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Influential political forces on both sides of the Atlantic appear intent on starting a debate about whether or not to "contain" Russia. The mere posing of the question suggests that for some almost nothing has changed since the Cold War.

What is a return to containment meant to achieve at a time when Russia has abandoned ideology and imperial aspirations in favor of pragmatism and common sense? What is the purpose of containing a country that is successfully developing and thereby naturally strengthening its international position? What is the point of containing a country that aspires to things as basic as international trade?

It should be no surprise that Russia today is making use of its natural competitive advantages. It is also investing in its human resources, encouraging innovation, integrating into the global economy, and modernizing its legislation. Russia wants international stability to underpin its own development. Accordingly, it is working toward the establishment of a freer and more democratic international order.

The new advocacy of containment may stem from a substantial gap between Russian and U.S. aspirations. U.S. diplomacy seeks to transform what Washington considers "nondemocratic" govern-ments around the world, reordering entire regions in the process. Russia, with its experience with revolution and extremism, cannot subscribe to any such ideologically driven project, especially one that comes from abroad. The Cold War represented a step away from the Westphalian standard of state sovereignty, which placed values beyond the scope of intergovernmental relations. A return to Cold War theories such as containment will only lead to confrontation.

In contrast to the Soviet Union, Russia is an open country that does not erect walls, either physical or political. On the contrary, Russia calls for the removal of visa barriers and other artificial hurdles in international relations. It espouses democracy and market economics as the right bases for social and political order and economic life.

Although Russia has a long way to go, it has chosen a path of development that entails unprecedented, and at times painful, changes. Russian society has reached a broad consensus that these changes should be evolutionary and free of upheavals. Ultimately, a mature democracy, with a vibrant civil society and a well-structured party system, will emerge from a higher level of social and economic development. This requires a substantial middle class, which cannot come into being overnight. It was only Russian tycoons who emerged overnight in the early 1990s – and those times are definitely over.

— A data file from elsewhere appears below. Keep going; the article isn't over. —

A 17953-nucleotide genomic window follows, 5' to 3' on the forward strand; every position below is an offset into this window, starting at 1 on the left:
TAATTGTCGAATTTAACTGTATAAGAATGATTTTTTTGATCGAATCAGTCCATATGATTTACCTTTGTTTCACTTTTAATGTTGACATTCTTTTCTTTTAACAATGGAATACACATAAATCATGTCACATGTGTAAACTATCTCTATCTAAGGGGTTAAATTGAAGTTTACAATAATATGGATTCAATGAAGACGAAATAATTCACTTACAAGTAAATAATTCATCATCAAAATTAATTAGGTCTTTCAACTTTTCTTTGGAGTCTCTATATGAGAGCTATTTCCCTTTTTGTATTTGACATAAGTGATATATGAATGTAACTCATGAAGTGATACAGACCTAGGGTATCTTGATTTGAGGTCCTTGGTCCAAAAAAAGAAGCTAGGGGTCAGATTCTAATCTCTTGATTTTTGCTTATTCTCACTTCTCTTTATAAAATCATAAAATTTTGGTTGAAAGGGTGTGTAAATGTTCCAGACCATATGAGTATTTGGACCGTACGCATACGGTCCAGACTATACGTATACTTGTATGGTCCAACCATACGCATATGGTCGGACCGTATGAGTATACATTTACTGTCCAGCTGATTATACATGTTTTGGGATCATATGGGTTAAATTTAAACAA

Frictional Energy

Countries dependent on external sources of energy criticize Russia for assuming its naturally large role in the global energy sector. However, those countries should recognize that energy dependence is reciprocal, since hoarding is not a wise choice for an energy exporting country. That is why Russia has never failed to fulfill any of its hydrocarbon-supply contracts with importing countries. Russia does, however, consider energy to be a strategic sector that helps safeguard independence in its foreign relations. This is understandable given the negative external reactions to Russia’s strengthened economy and enlarged role in international affairs, in which Russia lawfully employs its newly gained freedom of action and speech. It should not be criticized by those who frown on a stronger Russia.

The Russian government’s energy policy reflects a global trend toward state control over natural resources. Ninety percent of the world’s proven hydrocarbon reserves are under some form of state control. Such state control of energy resources is offset, however, by the concentration of cutting-edge technology in the hands of private transnational corporations. Thus, there are incentives for cooperation between the parties, with each sharing the same objective of meeting the energy requirements of the world economy.

Russia is pursuing a foreign policy in striking contrast to the ideologically motivated internationalism of the Soviet Union. Today, Russia believes that multilateral diplomacy based on international law should manage regional and global relations. As globalization has extended beyond the West, competition has become truly global – nothing less than a paradigm shift. Competing states must now take into account differing values and development patterns. The challenge is to establish fairness in this complex competitive environment.

The logical approach is for countries to focus on their competitive advantages without imposing their values on others. U.S. attempts to do the latter have weakened the West’s competitive position. As Eberhard Sandschneider, director of the Research Institute of the German Society for Foreign Policy, has put it, U.S. policies in recent years have "damaged tremendously the image of the West" in Asia and Africa. He concludes that nothing, or almost nothing, has been done to make Western values attractive to Asian and African populations. Russia can hardly be held responsible for that.